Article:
I know that many of you have a Comments Policy that you use to help your readers understand what is, and isn’t acceptable. This kind of information can be of immense use to the non-blogger trying to understand the concept of comments. In a Comments Policy, you can describe the comments ‘culture’ you aim to promote and suggest how the reader can add their own unique voice in a positive way. Similarly, you can also highlight what you view to be ‘unacceptable’ comments. The type of comment you judge to be undesirable is very much specific to your own blog and its audience. There is a balance to be struck between allowing free speech on the one hand, and not permitting offensive and negative remarks on the other. I’d be very interested to hear of your views on having a Comments Policy, and how effective you find them in encouraging positive comments.
- How do you follow up first-time comments?
Once a non-blogger leaves that all-important first comment, do you send them a message to let them know you value their contribution? Receiving an acknowledgement for having made your debut contribution is a very friendly touch and one that is likely to be well appreciated by your non-blogging reader. The very fact that you took the time to welcome them to your blog, can encourage them to comment more often. While contacting every reader after they’ve made their initial contribution might seem to involve a lot of time and effort, you only have to do it once… that first time commenter could become a very valued member of your community the next time they have their say.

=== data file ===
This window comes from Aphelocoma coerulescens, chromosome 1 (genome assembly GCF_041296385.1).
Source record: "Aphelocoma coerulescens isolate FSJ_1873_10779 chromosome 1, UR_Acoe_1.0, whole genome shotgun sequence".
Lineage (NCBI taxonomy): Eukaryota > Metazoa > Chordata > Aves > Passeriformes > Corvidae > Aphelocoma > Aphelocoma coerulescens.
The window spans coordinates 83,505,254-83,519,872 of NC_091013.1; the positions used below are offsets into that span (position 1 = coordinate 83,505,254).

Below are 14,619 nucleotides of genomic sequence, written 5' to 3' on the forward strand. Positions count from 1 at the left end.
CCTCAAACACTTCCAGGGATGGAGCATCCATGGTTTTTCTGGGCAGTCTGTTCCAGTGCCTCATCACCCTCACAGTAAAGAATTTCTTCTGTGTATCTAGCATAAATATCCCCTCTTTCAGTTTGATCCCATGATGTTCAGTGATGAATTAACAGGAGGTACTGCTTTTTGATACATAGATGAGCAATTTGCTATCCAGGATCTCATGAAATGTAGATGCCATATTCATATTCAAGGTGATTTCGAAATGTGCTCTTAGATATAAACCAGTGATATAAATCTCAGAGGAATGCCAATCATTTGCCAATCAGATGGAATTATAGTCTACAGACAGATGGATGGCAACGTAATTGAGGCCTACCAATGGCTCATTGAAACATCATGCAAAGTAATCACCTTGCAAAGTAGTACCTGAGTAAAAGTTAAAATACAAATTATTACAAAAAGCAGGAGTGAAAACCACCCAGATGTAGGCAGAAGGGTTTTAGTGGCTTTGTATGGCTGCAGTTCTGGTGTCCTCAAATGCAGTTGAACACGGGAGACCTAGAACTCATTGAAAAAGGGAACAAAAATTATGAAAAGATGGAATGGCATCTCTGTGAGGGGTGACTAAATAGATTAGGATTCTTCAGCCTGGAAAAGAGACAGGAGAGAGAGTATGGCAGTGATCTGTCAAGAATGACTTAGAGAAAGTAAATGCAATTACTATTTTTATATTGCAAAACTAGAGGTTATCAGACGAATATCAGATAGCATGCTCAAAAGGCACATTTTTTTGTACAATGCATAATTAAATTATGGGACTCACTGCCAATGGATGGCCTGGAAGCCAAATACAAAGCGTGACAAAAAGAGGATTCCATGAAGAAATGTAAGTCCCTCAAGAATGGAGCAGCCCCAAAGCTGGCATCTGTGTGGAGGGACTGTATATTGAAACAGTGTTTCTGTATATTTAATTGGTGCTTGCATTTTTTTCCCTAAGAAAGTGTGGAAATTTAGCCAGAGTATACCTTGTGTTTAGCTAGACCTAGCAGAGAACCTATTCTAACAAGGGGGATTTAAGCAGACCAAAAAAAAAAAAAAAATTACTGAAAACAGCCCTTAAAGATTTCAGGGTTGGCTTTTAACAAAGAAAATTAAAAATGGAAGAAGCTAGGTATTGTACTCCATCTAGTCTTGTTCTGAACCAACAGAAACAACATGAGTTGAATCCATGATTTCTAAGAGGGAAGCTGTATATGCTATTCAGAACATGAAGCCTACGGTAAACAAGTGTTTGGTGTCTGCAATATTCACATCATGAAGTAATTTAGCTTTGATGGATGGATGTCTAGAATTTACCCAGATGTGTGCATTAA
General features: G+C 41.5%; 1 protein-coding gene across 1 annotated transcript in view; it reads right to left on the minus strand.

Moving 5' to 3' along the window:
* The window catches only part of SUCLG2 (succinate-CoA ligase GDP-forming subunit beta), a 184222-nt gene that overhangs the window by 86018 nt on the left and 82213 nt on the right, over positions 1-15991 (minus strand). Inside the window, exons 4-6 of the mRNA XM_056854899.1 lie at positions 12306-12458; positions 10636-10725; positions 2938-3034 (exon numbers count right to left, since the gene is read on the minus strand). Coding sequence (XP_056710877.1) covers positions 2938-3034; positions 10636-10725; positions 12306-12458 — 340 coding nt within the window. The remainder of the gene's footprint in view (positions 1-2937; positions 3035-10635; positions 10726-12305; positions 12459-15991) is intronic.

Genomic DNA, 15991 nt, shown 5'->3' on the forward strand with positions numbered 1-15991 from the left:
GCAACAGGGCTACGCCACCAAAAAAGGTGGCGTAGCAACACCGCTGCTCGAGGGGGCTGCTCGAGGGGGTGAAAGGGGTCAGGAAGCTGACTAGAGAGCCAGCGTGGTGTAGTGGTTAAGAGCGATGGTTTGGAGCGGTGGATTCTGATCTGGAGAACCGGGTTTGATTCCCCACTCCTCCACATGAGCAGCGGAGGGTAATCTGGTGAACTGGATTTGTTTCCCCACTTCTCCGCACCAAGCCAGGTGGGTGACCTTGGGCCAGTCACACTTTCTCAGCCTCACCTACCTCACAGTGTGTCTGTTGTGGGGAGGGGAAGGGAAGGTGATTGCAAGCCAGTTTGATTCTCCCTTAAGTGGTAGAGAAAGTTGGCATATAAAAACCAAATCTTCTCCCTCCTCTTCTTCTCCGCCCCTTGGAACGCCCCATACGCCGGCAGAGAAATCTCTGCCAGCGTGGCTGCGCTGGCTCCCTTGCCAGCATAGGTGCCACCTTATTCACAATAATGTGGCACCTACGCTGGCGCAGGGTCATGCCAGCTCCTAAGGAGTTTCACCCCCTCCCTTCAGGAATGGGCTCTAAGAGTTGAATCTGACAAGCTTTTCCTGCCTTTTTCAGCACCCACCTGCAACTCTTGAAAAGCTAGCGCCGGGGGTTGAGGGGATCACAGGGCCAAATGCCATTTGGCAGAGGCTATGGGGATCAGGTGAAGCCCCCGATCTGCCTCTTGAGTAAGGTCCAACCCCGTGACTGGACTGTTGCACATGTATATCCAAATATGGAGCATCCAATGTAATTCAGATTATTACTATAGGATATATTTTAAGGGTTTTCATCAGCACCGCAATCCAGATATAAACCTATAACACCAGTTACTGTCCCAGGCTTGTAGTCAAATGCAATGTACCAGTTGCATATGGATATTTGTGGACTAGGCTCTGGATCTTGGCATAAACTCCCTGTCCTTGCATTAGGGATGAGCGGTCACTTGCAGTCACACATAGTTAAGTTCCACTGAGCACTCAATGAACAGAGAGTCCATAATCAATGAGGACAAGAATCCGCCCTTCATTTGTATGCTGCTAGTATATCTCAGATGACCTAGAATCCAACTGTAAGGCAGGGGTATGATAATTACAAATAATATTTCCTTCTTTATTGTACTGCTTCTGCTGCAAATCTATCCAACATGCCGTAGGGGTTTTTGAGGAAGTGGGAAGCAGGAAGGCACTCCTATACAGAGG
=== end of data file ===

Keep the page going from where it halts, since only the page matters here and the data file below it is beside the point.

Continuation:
- What is an ‘appropriate’ first time comment?
This can be a tricky issue to deal with. I’d guess that nearly all of you have some moderation on your blog to filter the first and, perhaps, second time comments that someone leaves. There are certain comments that you will, quite understandably, not allow to appear on your blog. The reasons can relate to factors such as: the use of negative language, profanities, or trolling (there may be other factors specific to your own blog). But how do you handle a first time comment from a reader who may not be familiar with the ‘etiquette’ of commenting? Perhaps, they haven’t said anything offensive but ,instead, they haven’t said it in the ‘right’ way. How would you deal with that kind of comment that may be from the reader who is a novice to commenting?
The questions above can act as a starting point to help you work out the best way to assist the offline customer to understand your blog community as demonstrated through your comments section. If your non-blogging reader has a clear understanding of what kind of comments are ideal and which are not, then all members of the community, blogger and non-blogger alike, will benefit from the positive aspects of a vibrant blog conversation.
If you’re a blogger, leave a comment to let me know what you do to help non-bloggers understand your own comment ‘culture’? How would you encourage non-bloggers to leave the ‘right kind’ of comment?
If you’re a non-blogger, tell them what they can do to help you to contribute to the conversation.
Week 1: Connecting with the Offline Customer: A Non-Blogger’s Perspective
Week 2: Targeting the Offline Customer: Do You Blog for Non-Bloggers?
Week 3: Reaching the Offline Customer: Do You Promote Your Blog Offline?
Week 4: Attracting the Offline Customer: Why Do You Promote Your Blog Offline?
Week 5: Top 10 Social Media Tips for Connecting With Non-Blogging Customers
Week 6: Welcoming the Offline Customer: Does Your Blog Create A Good Impression?
Week 7: Engaging the Offline Customer: Do You Talk With Non-Bloggers?
Week 8: Offline Customers: Do You Meet The Needs of Non-Bloggers?